High Energy Advanced Thermal Storage Studies (HEATS)
Typical solar thermal propulsion systems require direct solar illumination at the time of propulsive maneuvers. A combined solar thermal propulsion and latent heat energy storage system has been proposed for use on a low earth orbit satellite to eliminate this issue. In this system, sunlight is concentrated on and melts a solid phase change material. When sunlight is no longer available, the melted material cools and solidifies, and the thermal energy that melted the phase change material leaves the system. The heat is converted to electricity through the use of thermophotovoltaic (TPV) cells. The propellant passes through a heat exchanger embedded in the phase change material for preheating prior to entering the nozzle for enhanced propulsive performance. The novel aspects of this work include the use of silicon as a phase change material and the coupling of energy storage and propellant heating.

Colored surfaces represent moving melt front during solidification of silicon

Related Publications:

Reid, M.R., Saleem, F.M., Scharfe, D. B., and Webb, R.N., 2013, “Preheating a Cold Gas Thruster Flow through a Thermal Energy Storage Conversion System,” Journal of Propulsion and Power, 29 (6), pp. 1488 – 1492.

Reid, M.R., Scharfe, D.B., and Webb, R.N., 2013, “Computational Evaluation of a Latent Heat Energy Storage System,” Solar Energy, 95, pp. 99 – 105.

Supported by: Air Force Research Laboratory and ERC, Inc.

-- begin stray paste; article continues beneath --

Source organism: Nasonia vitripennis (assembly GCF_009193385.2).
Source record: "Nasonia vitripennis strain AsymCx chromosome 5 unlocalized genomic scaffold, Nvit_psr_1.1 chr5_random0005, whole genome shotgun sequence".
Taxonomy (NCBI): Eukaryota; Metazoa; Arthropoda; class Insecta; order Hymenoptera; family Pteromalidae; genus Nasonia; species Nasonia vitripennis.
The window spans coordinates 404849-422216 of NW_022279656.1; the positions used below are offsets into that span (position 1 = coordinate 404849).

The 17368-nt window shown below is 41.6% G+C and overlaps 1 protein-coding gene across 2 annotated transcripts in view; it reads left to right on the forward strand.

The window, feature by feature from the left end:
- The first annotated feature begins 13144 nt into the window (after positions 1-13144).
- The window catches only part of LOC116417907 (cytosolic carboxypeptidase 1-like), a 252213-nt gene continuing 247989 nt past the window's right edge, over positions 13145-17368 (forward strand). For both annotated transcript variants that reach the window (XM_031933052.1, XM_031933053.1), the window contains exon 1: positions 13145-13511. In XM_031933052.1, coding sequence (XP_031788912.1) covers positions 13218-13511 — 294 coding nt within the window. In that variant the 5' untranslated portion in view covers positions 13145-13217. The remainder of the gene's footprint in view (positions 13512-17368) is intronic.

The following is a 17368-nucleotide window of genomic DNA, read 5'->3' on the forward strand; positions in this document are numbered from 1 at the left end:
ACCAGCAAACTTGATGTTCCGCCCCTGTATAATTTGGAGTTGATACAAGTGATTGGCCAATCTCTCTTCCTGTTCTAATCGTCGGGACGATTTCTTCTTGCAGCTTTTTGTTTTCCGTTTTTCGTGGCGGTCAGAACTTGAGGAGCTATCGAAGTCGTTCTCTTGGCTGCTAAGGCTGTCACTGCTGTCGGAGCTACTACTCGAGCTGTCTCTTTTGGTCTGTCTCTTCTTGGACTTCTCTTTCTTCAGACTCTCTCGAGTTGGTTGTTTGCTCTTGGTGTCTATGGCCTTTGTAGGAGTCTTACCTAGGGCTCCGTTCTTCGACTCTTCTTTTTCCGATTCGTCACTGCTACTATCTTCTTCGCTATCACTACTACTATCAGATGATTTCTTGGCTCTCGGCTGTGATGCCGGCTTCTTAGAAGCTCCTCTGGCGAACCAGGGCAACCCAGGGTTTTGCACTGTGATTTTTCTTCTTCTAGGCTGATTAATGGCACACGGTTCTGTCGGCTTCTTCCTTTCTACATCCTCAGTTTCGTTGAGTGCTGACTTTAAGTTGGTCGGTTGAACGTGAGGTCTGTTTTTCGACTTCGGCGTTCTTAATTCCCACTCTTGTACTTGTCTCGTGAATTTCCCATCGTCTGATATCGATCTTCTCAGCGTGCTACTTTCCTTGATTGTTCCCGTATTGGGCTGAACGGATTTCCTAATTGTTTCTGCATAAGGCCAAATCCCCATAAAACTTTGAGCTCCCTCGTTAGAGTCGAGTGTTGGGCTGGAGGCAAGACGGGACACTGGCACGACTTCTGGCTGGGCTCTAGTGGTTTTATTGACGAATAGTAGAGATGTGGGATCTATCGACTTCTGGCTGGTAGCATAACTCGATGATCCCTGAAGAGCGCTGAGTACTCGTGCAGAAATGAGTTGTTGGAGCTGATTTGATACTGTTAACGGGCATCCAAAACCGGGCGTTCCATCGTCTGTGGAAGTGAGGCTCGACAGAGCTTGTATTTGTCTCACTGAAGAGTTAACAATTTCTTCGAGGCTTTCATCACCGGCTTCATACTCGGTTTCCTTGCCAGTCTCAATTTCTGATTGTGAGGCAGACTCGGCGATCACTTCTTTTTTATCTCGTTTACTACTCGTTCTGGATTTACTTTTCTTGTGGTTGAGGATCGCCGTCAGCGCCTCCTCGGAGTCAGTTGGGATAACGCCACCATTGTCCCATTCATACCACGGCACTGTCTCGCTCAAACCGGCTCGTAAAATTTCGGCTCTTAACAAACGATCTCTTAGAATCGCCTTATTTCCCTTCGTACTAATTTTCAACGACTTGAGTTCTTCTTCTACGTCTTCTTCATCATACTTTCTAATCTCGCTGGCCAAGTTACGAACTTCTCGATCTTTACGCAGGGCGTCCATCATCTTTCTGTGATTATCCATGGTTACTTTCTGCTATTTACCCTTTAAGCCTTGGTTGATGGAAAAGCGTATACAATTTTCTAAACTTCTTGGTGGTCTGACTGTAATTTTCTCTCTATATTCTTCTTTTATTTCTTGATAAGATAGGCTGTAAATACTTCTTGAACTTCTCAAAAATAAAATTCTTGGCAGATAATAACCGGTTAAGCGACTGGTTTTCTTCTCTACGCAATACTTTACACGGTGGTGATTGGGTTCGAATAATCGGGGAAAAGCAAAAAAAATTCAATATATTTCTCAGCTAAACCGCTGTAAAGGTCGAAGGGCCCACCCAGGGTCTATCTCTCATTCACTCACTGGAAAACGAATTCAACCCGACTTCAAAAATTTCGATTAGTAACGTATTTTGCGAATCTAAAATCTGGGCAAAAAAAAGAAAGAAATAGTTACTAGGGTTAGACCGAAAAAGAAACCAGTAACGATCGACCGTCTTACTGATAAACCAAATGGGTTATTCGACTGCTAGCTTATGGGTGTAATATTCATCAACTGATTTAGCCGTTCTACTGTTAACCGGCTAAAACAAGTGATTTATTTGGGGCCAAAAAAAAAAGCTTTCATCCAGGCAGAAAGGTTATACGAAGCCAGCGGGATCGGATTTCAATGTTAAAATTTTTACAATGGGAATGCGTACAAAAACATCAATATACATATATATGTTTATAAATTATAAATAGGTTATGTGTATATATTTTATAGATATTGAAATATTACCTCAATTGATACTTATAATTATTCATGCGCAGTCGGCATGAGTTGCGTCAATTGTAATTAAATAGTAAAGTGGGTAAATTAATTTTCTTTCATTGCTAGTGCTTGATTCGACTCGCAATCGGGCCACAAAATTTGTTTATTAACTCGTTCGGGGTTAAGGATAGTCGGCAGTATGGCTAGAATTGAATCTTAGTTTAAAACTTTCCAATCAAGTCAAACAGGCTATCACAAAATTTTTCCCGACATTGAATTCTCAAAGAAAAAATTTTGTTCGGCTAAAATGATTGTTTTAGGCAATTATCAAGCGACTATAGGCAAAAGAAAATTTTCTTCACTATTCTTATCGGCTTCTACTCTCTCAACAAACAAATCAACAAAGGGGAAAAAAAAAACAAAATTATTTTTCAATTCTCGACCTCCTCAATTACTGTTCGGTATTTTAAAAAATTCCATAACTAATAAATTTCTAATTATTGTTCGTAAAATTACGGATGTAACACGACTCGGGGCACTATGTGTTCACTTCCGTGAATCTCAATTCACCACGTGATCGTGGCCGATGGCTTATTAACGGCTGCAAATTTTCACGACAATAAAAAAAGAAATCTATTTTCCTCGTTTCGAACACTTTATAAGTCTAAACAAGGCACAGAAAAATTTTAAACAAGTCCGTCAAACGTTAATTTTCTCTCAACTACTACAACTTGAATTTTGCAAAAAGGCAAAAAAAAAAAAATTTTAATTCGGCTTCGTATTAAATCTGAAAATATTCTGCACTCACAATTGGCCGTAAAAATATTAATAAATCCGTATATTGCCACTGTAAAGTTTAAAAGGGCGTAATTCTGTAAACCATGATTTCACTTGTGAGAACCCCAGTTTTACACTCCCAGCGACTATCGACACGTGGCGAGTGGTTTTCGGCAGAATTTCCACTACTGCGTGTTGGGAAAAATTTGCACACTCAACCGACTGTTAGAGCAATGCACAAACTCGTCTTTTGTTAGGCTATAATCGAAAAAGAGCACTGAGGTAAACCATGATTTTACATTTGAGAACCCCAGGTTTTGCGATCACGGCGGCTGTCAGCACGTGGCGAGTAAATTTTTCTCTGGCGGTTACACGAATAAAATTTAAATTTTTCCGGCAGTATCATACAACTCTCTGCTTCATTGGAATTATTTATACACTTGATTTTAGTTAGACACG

mm-Wave Heat Exchanger Evaluation
The requirement that the propellants used in launch vehicle systems must also provide the thermal energy to be converted to kinetic energy in the rocket nozzle has plagued rocket designers since the dawn of the space age. Beamed propulsion systems, however, avoid this constraint by placing the energy source on the ground and transmitting the energy to the spacecraft via microwaves. This work computationally thermally and fluidically characterizes hydrogen flow through a heat exchanger with a beamed energy input.

Related Publication:

Gould, D.W., Hoff, B.W., Young, M.P., and Webb, R.N., "Numerical Analysis of a Single Microchannel Within a High-Temperature Hydrogen Heat Exchanger for Beamed Energy Propulsion Applications," submitted to the ASME 2013 Summer Heat Transfer Conference

Supported by: Air Force Research Laboratory and SAIC, Inc.

Enhanced Solar Collection Using Butterfly Wings
Diminishing natural resources, dependence on foreign nations for fuel, and pollution dictate the need for alternative energy sources. For renewable energy options to be viable, they need to be made more efficient. Due to structures on their wings, butterflies are incredibly effective solar collectors. Adding structures inspired by those on butterfly wings to existing solar collection and storage devices could enhance solar collection efficiency. This work proposes an experimental investigation of the radiative surface phenomena associated with these bio-inspired structures.

Related Publications:

Horvath, J.A. and Webb, R.N., 2013, “Experimental Study of Radiation Absorption by Minichannels of Varying Geometry,” Experimental Thermal and Fluid Science, 44, pp. 631 - 636.

Horvath, J.A. and Webb, R.N., 2011, “Experimental Study of Radiation Absorption by Microchannels of Varying Aspect Ratios,” Solar Energy, 85(5), pp. 1035 - 1040.

Supported by: UCCS Center of the University of Colorado BioFrontiers Institute